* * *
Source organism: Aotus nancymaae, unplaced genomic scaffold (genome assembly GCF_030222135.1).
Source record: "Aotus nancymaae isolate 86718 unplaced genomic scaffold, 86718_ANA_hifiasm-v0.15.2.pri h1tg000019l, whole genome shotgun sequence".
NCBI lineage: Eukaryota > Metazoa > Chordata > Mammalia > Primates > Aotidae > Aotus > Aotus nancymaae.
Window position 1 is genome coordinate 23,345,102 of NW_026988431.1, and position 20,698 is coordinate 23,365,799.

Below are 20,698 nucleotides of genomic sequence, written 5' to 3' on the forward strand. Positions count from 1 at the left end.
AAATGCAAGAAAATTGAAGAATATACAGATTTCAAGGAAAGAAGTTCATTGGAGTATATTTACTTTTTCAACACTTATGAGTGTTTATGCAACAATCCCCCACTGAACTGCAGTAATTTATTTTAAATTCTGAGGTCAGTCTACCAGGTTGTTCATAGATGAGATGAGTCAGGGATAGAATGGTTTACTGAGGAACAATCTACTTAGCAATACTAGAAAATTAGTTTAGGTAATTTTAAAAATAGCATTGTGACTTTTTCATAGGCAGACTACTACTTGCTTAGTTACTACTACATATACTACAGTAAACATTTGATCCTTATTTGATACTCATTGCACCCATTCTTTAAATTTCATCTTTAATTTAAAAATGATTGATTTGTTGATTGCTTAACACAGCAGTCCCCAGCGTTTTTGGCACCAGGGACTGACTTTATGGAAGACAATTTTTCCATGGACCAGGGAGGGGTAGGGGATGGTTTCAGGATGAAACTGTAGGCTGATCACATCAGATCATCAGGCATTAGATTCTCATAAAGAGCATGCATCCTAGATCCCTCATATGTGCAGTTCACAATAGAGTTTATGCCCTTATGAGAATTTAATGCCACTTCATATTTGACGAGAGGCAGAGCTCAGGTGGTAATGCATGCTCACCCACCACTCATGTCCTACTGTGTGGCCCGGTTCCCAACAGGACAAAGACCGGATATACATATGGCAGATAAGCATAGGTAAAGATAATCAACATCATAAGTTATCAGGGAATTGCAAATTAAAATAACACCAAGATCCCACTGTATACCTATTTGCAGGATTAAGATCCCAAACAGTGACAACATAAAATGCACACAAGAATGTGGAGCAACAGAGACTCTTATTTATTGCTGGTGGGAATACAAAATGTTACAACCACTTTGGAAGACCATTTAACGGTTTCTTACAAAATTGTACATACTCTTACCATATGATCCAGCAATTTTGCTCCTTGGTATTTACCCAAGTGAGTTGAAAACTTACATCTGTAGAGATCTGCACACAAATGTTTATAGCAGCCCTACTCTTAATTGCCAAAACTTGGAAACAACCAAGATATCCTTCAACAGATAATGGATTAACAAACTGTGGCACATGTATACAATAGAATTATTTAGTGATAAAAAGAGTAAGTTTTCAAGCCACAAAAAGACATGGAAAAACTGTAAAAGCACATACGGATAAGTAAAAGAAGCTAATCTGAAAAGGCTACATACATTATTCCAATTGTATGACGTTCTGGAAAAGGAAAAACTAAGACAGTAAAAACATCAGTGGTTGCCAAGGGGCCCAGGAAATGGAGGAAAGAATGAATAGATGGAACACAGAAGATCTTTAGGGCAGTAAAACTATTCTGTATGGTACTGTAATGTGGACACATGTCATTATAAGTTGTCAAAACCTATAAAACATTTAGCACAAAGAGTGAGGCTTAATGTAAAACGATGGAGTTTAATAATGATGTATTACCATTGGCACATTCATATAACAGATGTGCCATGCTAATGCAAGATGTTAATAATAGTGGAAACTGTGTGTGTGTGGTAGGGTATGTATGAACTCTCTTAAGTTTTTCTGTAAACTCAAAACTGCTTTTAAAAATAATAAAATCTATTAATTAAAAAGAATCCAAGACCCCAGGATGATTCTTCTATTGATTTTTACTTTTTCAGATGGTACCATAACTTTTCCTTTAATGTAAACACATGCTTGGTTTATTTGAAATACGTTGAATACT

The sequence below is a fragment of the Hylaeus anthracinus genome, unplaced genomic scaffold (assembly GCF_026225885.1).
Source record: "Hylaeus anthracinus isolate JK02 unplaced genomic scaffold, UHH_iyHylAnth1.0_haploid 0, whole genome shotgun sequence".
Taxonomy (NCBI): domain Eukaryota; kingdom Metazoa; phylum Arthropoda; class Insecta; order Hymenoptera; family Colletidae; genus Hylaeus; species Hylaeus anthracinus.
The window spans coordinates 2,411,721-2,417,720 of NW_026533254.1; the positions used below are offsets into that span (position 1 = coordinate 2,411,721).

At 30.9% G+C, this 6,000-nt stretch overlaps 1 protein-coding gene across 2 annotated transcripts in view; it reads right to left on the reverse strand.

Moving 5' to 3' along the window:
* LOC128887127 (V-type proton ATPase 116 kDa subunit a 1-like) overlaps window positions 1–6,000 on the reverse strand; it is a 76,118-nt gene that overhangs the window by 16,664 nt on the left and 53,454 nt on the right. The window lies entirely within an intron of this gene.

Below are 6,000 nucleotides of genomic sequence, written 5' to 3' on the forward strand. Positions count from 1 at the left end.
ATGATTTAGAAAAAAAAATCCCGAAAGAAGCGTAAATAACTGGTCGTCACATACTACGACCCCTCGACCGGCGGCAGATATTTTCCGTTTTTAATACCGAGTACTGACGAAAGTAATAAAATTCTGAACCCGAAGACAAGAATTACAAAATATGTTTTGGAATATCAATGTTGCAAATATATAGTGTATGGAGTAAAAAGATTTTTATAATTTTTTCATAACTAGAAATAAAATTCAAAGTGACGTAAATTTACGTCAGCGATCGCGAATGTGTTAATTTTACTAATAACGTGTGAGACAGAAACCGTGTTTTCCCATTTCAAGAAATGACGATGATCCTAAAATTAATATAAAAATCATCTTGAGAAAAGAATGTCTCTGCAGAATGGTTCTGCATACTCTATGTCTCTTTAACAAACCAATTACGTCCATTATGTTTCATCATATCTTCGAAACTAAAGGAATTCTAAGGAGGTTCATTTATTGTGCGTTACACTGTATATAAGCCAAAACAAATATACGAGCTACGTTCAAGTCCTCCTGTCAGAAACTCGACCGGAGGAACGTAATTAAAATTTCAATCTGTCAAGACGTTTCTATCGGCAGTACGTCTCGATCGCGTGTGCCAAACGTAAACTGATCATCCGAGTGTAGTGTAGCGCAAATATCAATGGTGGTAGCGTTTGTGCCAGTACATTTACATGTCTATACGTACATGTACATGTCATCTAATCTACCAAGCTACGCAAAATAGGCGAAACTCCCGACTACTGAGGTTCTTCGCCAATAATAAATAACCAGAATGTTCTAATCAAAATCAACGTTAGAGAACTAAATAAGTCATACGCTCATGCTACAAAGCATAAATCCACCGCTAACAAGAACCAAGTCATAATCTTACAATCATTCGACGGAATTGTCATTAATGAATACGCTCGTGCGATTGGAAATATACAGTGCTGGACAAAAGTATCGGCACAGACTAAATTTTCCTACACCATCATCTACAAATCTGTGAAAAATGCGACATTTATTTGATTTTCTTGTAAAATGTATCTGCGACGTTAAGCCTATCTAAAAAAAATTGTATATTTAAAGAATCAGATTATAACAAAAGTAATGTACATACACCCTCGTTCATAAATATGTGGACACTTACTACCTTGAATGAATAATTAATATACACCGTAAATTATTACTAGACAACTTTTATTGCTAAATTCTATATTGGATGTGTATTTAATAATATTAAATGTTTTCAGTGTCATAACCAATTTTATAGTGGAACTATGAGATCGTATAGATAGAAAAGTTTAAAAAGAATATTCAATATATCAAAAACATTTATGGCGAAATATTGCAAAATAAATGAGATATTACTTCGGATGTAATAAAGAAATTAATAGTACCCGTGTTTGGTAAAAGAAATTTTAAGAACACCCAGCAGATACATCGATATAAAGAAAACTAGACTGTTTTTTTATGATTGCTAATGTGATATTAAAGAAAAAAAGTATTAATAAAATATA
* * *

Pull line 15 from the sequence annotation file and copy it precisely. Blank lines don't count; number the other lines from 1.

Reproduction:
ATGATTTAGAAAAAAAAATCCCGAAAGAAGCGTAAATAACTGGTCGTCACATACTACGACCCCTCGACCGGCGGCAGATATTTTCCGTTTTTAATACCGAGTACTGACGAAAGTAATAAAATTCTGAACCCGAAGACAAGAATTACAAAATATGTTTTGGAATATCAATGTTGCAAATATATAGTGTATGGAGTAAAAAGATTTTTATAATTTTTTCATAACTAGAAATAAAATTCAAAGTGACGTAAATTTACGTCAGCGATCGCGAATGTGTTAATTTTACTAATAACGTGTGAGACAGAAACCGTGTTTTCCCATTTCAAGAAATGACGATGATCCTAAAATTAATATAAAAATCATCTTGAGAAAAGAATGTCTCTGCAGAATGGTTCTGCATACTCTATGTCTCTTTAACAAACCAATTACGTCCATTATGTTTCATCATATCTTCGAAACTAAAGGAATTCTAAGGAGGTTCATTTATTGTGCGTTACACTGTATATAAGCCAAAACAAATATACGAGCTACGTTCAAGTCCTCCTGTCAGAAACTCGACCGGAGGAACGTAATTAAAATTTCAATCTGTCAAGACGTTTCTATCGGCAGTACGTCTCGATCGCGTGTGCCAAACGTAAACTGATCATCCGAGTGTAGTGTAGCGCAAATATCAATGGTGGTAGCGTTTGTGCCAGTACATTTACATGTCTATACGTACATGTACATGTCATCTAATCTACCAAGCTACGCAAAATAGGCGAAACTCCCGACTACTGAGGTTCTTCGCCAATAATAAATAACCAGAATGTTCTAATCAAAATCAACGTTAGAGAACTAAATAAGTCATACGCTCATGCTACAAAGCATAAATCCACCGCTAACAAGAACCAAGTCATAATCTTACAATCATTCGACGGAATTGTCATTAATGAATACGCTCGTGCGATTGGAAATATACAGTGCTGGACAAAAGTATCGGCACAGACTAAATTTTCCTACACCATCATCTACAAATCTGTGAAAAATGCGACATTTATTTGATTTTCTTGTAAAATGTATCTGCGACGTTAAGCCTATCTAAAAAAAATTGTATATTTAAAGAATCAGATTATAACAAAAGTAATGTACATACACCCTCGTTCATAAATATGTGGACACTTACTACCTTGAATGAATAATTAATATACACCGTAAATTATTACTAGACAACTTTTATTGCTAAATTCTATATTGGATGTGTATTTAATAATATTAAATGTTTTCAGTGTCATAACCAATTTTATAGTGGAACTATGAGATCGTATAGATAGAAAAGTTTAAAAAGAATATTCAATATATCAAAAACATTTATGGCGAAATATTGCAAAATAAATGAGATATTACTTCGGATGTAATAAAGAAATTAATAGTACCCGTGTTTGGTAAAAGAAATTTTAAGAACACCCAGCAGATACATCGATATAAAGAAAACTAGACTGTTTTTTTATGATTGCTAATGTGATATTAAAGAAAAAAAGTATTAATAAAATATA